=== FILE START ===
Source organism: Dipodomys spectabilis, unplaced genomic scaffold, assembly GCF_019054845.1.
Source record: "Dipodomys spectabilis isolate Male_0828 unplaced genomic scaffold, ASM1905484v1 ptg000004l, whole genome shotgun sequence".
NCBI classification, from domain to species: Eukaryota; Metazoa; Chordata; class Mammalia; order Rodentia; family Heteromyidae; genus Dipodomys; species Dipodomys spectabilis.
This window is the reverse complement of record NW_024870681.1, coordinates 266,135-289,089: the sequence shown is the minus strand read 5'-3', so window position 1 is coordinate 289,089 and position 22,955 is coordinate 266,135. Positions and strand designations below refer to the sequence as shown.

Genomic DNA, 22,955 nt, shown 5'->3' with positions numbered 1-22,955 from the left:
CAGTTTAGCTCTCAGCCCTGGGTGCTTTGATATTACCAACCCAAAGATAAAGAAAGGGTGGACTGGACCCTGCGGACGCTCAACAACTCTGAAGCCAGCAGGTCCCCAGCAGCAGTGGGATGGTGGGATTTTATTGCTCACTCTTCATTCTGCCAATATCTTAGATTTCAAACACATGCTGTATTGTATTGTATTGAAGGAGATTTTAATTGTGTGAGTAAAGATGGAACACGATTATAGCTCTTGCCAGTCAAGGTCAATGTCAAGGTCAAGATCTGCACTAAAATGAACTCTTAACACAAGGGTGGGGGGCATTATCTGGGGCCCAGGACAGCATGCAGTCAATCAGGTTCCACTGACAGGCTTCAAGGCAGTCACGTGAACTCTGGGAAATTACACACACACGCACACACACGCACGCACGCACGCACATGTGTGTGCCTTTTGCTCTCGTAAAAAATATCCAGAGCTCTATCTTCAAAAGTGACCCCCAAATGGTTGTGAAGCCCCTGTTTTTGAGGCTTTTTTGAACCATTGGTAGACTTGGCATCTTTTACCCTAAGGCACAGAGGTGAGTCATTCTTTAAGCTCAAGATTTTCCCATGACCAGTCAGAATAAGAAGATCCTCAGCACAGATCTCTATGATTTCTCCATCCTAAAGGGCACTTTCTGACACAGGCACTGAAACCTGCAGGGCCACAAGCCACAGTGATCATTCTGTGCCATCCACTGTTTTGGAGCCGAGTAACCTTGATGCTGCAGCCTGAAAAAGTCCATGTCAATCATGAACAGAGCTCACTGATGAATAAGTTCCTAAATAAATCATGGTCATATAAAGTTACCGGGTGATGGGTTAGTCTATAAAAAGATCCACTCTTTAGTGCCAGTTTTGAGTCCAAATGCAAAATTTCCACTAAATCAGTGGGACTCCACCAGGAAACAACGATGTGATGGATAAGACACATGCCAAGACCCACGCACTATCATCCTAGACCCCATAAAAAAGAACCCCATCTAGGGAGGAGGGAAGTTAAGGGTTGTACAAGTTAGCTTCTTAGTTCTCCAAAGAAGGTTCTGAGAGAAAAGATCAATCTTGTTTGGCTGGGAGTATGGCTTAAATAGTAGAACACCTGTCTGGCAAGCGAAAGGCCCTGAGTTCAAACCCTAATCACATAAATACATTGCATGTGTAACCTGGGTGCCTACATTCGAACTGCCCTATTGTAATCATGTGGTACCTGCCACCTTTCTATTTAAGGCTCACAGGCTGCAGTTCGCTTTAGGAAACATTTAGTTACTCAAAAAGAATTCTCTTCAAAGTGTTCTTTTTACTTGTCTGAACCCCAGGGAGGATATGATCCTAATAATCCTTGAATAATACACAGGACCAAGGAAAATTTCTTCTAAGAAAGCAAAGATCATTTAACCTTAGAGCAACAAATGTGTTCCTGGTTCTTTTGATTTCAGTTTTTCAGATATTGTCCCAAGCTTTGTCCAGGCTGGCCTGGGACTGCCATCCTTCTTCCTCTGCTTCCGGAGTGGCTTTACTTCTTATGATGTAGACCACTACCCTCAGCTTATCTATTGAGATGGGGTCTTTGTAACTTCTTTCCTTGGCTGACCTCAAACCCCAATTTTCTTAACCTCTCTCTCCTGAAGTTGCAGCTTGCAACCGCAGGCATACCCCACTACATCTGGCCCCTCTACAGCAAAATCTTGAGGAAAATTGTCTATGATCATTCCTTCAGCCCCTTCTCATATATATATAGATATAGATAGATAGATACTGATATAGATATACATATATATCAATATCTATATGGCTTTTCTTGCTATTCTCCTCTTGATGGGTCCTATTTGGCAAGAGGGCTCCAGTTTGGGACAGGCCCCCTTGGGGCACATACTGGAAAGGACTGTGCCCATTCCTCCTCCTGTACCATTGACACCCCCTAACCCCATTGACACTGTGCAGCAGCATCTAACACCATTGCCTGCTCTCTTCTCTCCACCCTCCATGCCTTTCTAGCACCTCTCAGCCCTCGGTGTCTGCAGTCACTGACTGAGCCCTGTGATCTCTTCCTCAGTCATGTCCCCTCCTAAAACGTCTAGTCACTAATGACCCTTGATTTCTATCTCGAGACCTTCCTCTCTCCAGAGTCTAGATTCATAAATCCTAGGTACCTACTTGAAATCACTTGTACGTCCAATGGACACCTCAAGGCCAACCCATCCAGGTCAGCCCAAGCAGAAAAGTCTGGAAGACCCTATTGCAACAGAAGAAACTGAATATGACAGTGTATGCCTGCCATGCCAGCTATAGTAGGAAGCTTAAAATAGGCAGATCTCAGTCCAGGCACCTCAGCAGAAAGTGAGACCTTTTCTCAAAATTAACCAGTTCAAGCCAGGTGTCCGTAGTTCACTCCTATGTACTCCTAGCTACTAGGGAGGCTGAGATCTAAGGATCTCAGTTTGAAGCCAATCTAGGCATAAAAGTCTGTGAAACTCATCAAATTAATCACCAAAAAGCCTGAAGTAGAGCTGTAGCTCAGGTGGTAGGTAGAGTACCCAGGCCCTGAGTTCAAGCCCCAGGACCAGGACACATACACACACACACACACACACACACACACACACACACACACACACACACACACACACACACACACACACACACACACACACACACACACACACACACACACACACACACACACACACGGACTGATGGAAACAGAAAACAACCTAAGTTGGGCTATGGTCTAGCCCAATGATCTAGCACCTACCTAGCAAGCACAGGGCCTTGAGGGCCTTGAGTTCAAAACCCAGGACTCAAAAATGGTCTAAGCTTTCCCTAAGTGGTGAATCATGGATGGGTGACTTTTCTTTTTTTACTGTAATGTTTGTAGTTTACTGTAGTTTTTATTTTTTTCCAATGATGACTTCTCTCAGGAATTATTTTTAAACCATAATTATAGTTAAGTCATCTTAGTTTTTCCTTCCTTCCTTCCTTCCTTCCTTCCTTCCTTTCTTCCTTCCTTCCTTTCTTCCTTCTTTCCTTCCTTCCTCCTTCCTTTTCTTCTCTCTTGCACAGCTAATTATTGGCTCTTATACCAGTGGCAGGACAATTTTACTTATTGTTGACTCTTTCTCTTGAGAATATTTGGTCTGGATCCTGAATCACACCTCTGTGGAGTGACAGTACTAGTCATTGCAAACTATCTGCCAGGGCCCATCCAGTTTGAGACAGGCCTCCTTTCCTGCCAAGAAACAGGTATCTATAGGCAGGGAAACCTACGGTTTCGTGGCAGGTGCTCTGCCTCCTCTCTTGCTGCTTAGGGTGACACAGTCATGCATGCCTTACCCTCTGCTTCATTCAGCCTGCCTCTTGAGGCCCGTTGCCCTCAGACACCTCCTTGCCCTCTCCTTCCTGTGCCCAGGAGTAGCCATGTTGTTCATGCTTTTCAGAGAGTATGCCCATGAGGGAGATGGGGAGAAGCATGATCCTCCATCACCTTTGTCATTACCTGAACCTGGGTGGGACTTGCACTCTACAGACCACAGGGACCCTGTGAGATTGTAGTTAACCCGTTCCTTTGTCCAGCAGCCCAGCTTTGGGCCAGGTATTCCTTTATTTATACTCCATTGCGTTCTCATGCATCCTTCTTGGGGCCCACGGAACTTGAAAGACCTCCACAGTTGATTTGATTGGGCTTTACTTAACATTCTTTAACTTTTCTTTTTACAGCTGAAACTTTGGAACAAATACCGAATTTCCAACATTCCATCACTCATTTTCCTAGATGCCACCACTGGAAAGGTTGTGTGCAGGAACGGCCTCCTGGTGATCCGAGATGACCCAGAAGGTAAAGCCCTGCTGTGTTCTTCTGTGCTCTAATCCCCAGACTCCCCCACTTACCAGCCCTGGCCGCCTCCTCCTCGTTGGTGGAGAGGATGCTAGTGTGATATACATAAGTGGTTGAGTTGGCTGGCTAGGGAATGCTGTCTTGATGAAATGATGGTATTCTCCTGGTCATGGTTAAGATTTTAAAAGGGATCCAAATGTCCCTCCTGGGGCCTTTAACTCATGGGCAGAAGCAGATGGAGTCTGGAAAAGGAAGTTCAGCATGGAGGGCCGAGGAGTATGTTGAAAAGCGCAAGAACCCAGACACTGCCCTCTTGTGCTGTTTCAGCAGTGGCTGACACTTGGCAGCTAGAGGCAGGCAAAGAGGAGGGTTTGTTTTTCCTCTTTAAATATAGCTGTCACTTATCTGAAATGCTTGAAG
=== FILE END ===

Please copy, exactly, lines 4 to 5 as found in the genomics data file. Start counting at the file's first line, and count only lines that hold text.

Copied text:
This window is the reverse complement of record NW_024870681.1, coordinates 266,135-289,089: the sequence shown is the minus strand read 5'-3', so window position 1 is coordinate 289,089 and position 22,955 is coordinate 266,135. Positions and strand designations below refer to the sequence as shown.

Genomic DNA, 22,955 nt, shown 5'->3' with positions numbered 1-22,955 from the left: